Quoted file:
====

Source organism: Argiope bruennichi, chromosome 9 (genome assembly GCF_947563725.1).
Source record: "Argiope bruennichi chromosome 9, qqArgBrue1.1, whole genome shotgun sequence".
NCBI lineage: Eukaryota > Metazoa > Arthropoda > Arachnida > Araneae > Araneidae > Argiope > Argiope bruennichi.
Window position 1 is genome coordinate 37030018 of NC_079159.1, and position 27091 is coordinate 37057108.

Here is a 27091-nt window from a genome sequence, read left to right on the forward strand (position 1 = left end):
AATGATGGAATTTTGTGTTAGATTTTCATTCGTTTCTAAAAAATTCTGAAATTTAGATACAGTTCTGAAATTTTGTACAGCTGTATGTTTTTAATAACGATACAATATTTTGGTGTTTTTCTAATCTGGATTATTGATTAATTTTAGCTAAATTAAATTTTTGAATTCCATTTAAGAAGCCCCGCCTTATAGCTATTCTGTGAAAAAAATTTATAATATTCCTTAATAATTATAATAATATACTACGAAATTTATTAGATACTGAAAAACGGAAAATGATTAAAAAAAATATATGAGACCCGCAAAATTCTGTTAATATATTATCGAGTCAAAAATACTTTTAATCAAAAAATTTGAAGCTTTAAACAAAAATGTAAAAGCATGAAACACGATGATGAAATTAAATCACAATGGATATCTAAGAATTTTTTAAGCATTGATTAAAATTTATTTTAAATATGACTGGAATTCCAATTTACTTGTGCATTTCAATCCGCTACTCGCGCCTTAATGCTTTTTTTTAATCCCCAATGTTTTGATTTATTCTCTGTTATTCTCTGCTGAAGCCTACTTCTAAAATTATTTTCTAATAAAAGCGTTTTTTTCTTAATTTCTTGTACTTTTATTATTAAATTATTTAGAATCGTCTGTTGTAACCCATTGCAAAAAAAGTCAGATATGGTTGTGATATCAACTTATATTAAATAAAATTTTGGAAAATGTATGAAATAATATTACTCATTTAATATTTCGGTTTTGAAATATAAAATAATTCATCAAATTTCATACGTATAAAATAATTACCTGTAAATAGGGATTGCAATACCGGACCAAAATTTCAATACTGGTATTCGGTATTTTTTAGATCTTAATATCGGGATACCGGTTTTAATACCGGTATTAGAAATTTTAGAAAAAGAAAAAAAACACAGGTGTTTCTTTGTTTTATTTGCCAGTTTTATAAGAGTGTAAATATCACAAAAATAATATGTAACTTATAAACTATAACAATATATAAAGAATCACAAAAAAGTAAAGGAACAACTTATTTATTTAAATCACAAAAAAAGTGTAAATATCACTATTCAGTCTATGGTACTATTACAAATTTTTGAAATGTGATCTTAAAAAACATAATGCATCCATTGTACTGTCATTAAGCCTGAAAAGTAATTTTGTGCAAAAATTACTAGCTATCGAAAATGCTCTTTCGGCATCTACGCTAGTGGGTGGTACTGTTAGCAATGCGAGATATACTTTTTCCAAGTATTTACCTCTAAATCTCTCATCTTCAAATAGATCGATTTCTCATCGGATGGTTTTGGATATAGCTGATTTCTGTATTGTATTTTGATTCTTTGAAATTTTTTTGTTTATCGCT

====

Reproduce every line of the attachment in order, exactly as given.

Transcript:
Source organism: Argiope bruennichi, chromosome 9 (genome assembly GCF_947563725.1).
Source record: "Argiope bruennichi chromosome 9, qqArgBrue1.1, whole genome shotgun sequence".
NCBI lineage: Eukaryota > Metazoa > Arthropoda > Arachnida > Araneae > Araneidae > Argiope > Argiope bruennichi.
Window position 1 is genome coordinate 37030018 of NC_079159.1, and position 27091 is coordinate 37057108.

Here is a 27091-nt window from a genome sequence, read left to right on the forward strand (position 1 = left end):
AATGATGGAATTTTGTGTTAGATTTTCATTCGTTTCTAAAAAATTCTGAAATTTAGATACAGTTCTGAAATTTTGTACAGCTGTATGTTTTTAATAACGATACAATATTTTGGTGTTTTTCTAATCTGGATTATTGATTAATTTTAGCTAAATTAAATTTTTGAATTCCATTTAAGAAGCCCCGCCTTATAGCTATTCTGTGAAAAAAATTTATAATATTCCTTAATAATTATAATAATATACTACGAAATTTATTAGATACTGAAAAACGGAAAATGATTAAAAAAAATATATGAGACCCGCAAAATTCTGTTAATATATTATCGAGTCAAAAATACTTTTAATCAAAAAATTTGAAGCTTTAAACAAAAATGTAAAAGCATGAAACACGATGATGAAATTAAATCACAATGGATATCTAAGAATTTTTTAAGCATTGATTAAAATTTATTTTAAATATGACTGGAATTCCAATTTACTTGTGCATTTCAATCCGCTACTCGCGCCTTAATGCTTTTTTTTAATCCCCAATGTTTTGATTTATTCTCTGTTATTCTCTGCTGAAGCCTACTTCTAAAATTATTTTCTAATAAAAGCGTTTTTTTCTTAATTTCTTGTACTTTTATTATTAAATTATTTAGAATCGTCTGTTGTAACCCATTGCAAAAAAAGTCAGATATGGTTGTGATATCAACTTATATTAAATAAAATTTTGGAAAATGTATGAAATAATATTACTCATTTAATATTTCGGTTTTGAAATATAAAATAATTCATCAAATTTCATACGTATAAAATAATTACCTGTAAATAGGGATTGCAATACCGGACCAAAATTTCAATACTGGTATTCGGTATTTTTTAGATCTTAATATCGGGATACCGGTTTTAATACCGGTATTAGAAATTTTAGAAAAAGAAAAAAAACACAGGTGTTTCTTTGTTTTATTTGCCAGTTTTATAAGAGTGTAAATATCACAAAAATAATATGTAACTTATAAACTATAACAATATATAAAGAATCACAAAAAAGTAAAGGAACAACTTATTTATTTAAATCACAAAAAAAGTGTAAATATCACTATTCAGTCTATGGTACTATTACAAATTTTTGAAATGTGATCTTAAAAAACATAATGCATCCATTGTACTGTCATTAAGCCTGAAAAGTAATTTTGTGCAAAAATTACTAGCTATCGAAAATGCTCTTTCGGCATCTACGCTAGTGGGTGGTACTGTTAGCAATGCGAGATATACTTTTTCCAAGTATTTACCTCTAAATCTCTCATCTTCAAATAGATCGATTTCTCATCGGATGGTTTTGGATATAGCTGATTTCTGTATTGTATTTTGATTCTTTGAAATTTTTTTGTTTATCGCT